Motivational Humorist Buddy Ron
I really enjoyed speaking with Ron Culberson on my latest podcast. Ron is a peer of mine from NSA; we were both inducted into the Speaker Hall of Fame in the same year; we both became involved in motivational speaking at about the same time. And we are part of a cohort of speakers who are funny, humorous, even comedic. Ron identifies as a motivational humorist, which means he’s delivering a message using humor as a hook.
I could listen to Ron speak all day long. He has this wonderful Virginia accent and calls the Blue Ridge Mountains home. He says in a lot of ways he has “enjoyed” the Covid lockdown in his beautiful rural, mountainous home because of the peace and quiet there. It was his “Covid blessing.” And that is the essence of Ron’s wisdom: his ability to find the good that has come out of this challenging year and focus on that. We all are responding the best we can.
A Speaker’s Covid Calendar
With the lockdown, Ron found that 1/3 of his speaker bookings for 2020 canceled outright; 1/3 postponed until later; and 1/3 went virtual. Going to a virtual format has been complicated for a lot of speakers, but like Ron himself, he has kept it low key. He has no fancy setup. He speaks from his home office. Instead of rushing out to Best Buy to get the latest technology, he’s simply added a few things and then went with it. And it’s worked out for him. Currently he’s developed a video workshop series based off his book, “Do it Well; Make it Fun,” which incorporates his life philosophy with a workbook and tailored learning sessions.
As far as how the pandemic has affected him personally, Ron found a way to incorporate service into his response—again which is typical of how he lives life. Having previously been a volunteer ambulance driver, when he found time on his hands it became the perfect opportunity for him to get his EMT certification. He really immersed himself in the opportunity and it’s been a great experience. If speaking doesn’t come back, he has a fallback now, an alternative means of income, which helps to keep him out of a complete panic mode. He settled in, stayed at home, and took it as it came.
To Ron’s way of thinking, it is all about mindfulness. He realizes this is a catchphrase right now, but it’s something that he believes strongly in. It’s all about living where you are, accepting reality, and finding the gifts of the moment. The pandemic has tested that response, but it has helped him to stay grounded and reduce anxiety over what may come next. Concentrating on right now eliminates panicking over what may happen next.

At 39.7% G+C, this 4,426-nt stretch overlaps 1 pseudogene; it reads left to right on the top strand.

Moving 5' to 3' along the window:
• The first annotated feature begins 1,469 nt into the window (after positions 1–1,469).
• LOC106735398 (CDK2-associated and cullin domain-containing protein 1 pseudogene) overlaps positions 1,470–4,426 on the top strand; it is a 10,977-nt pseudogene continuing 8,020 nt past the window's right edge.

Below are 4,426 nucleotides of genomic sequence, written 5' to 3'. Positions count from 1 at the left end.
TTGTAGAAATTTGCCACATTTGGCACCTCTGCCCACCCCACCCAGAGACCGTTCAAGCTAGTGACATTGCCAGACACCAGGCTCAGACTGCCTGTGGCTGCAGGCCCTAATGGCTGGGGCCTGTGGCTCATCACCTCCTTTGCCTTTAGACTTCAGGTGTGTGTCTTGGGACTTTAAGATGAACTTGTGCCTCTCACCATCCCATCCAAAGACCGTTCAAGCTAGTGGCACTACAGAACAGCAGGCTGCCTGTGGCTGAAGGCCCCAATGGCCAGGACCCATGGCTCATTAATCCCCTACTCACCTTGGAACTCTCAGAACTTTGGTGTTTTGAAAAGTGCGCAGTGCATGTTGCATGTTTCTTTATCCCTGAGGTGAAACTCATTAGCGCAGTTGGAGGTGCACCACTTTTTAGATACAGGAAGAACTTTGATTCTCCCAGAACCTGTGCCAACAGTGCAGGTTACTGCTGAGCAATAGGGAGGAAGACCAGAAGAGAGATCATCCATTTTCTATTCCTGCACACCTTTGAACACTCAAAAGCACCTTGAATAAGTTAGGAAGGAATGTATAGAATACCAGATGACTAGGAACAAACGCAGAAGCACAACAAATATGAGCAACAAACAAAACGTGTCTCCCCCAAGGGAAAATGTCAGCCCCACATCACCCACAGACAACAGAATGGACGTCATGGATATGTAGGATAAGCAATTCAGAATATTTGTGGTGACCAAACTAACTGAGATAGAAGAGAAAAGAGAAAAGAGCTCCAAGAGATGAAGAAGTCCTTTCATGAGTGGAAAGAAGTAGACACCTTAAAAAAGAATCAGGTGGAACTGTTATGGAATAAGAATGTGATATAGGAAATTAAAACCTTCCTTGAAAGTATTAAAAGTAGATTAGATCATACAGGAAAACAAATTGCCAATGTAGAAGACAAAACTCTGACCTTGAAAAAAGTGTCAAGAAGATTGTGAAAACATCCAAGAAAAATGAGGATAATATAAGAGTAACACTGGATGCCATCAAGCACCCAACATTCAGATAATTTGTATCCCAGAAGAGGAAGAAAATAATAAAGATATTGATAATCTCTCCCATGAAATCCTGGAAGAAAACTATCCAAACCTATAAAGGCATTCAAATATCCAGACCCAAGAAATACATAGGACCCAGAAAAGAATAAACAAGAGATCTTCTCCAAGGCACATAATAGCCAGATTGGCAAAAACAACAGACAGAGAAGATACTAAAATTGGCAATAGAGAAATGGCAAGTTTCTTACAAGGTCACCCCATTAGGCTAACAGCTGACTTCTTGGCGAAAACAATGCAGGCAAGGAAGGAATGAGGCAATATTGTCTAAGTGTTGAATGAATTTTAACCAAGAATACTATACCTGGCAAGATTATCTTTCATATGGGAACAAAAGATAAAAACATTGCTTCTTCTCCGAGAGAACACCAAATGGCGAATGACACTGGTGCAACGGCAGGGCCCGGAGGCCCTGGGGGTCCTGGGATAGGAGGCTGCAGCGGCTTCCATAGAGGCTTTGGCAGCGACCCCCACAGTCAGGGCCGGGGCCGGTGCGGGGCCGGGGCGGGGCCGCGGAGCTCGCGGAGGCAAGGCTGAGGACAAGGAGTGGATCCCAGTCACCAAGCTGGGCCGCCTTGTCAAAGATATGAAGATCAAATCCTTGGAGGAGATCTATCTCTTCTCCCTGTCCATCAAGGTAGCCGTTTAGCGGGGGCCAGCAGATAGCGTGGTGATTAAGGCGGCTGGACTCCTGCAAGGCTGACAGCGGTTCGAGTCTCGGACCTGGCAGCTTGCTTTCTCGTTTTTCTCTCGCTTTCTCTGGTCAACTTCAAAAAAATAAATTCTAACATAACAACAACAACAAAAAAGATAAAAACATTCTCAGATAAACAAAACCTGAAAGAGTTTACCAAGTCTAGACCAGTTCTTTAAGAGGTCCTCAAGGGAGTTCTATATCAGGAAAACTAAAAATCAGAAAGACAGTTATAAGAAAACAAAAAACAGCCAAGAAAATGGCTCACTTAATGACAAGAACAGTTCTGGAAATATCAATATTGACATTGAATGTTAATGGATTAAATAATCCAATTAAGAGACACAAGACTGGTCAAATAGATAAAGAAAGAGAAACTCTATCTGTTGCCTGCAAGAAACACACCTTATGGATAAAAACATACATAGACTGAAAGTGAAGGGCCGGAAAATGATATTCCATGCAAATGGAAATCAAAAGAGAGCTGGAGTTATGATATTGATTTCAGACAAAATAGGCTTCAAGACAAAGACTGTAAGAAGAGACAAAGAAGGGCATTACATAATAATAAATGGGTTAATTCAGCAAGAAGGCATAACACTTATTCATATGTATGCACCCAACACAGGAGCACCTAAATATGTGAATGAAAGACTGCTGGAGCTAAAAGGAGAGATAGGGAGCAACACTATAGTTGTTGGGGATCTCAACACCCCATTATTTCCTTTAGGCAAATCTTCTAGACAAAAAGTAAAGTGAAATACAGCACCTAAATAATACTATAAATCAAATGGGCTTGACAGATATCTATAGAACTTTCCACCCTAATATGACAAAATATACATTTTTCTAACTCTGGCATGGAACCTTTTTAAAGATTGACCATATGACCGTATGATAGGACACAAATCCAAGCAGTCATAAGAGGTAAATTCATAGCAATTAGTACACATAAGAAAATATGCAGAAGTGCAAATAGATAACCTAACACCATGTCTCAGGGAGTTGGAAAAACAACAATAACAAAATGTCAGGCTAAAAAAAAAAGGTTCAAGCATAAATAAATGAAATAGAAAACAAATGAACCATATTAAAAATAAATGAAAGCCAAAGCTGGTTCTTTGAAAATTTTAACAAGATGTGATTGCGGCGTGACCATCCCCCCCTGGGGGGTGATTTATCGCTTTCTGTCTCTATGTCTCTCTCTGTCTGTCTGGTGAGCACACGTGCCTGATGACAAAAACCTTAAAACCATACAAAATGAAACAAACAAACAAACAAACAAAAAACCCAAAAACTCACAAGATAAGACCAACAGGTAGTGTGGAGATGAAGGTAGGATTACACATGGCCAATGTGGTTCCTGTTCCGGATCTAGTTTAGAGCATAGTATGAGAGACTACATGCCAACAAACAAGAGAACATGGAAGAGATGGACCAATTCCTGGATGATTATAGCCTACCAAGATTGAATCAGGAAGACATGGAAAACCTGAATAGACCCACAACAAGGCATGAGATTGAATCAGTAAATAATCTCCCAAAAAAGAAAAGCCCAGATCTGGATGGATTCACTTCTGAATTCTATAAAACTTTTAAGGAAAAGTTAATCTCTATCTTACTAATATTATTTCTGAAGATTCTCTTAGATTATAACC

Ron has always been about connecting with others on a deep level. He began his career as a hospice social worker—he sat with people at the end of their lives. This has made him exceptionally aware that everyone is doing the best they can. For him it’s not about leaving a legacy of fame and fortune. His goal in life is to use his time to be the best he can be, to serve his neighbors, serve his family.
Motivational Speakers Miss the Platform
Ron agrees with me that being on the motivational speaking platform in front of an audience is like catnip—he loves it, it gives him such a burst of energy. He really enjoys the interaction and response with the audience. And of course that is why continuing in the speaking profession is a given. Ron got into the motivational speaking business because he found that hospice services would pay for conferences if he spoke at them. From there it was a natural step to become a professional speaker full time. He was able to take advantage of the National Speakers Association (NSA) to learn the business side of things, and to develop lifetime friendships (like ours!). One thing that is unique about NSA is its generous outlook. Its philosophy is to share with other speaking professionals, both longtime speakers and newbies, the tricks of the trade. In that vein, he often takes time to talk with new speakers to help them with their skills.
Ron says to people : I don’t have a real job: I’m a motivational speaker. And he’s one of the best. He says, I speak for a living, that’s what I do. Nothing more, nothing less. He finds meaning in trying to help people leave their stress for an hour, maybe get a few laughs and put down their cares and worries for a time.
I always ask my guests what gives them hope. Ron had an interesting perspective. For him, thinking about hope means taking yourself out of the present moment, which is something he is trying not to do. Hope means you’re looking for something else instead of staying in the present. He loves the idea of being content wherever he is at any moment in his life. I wish it was that easy for me. Thanks Ron for sharing your philosophy and your time with me!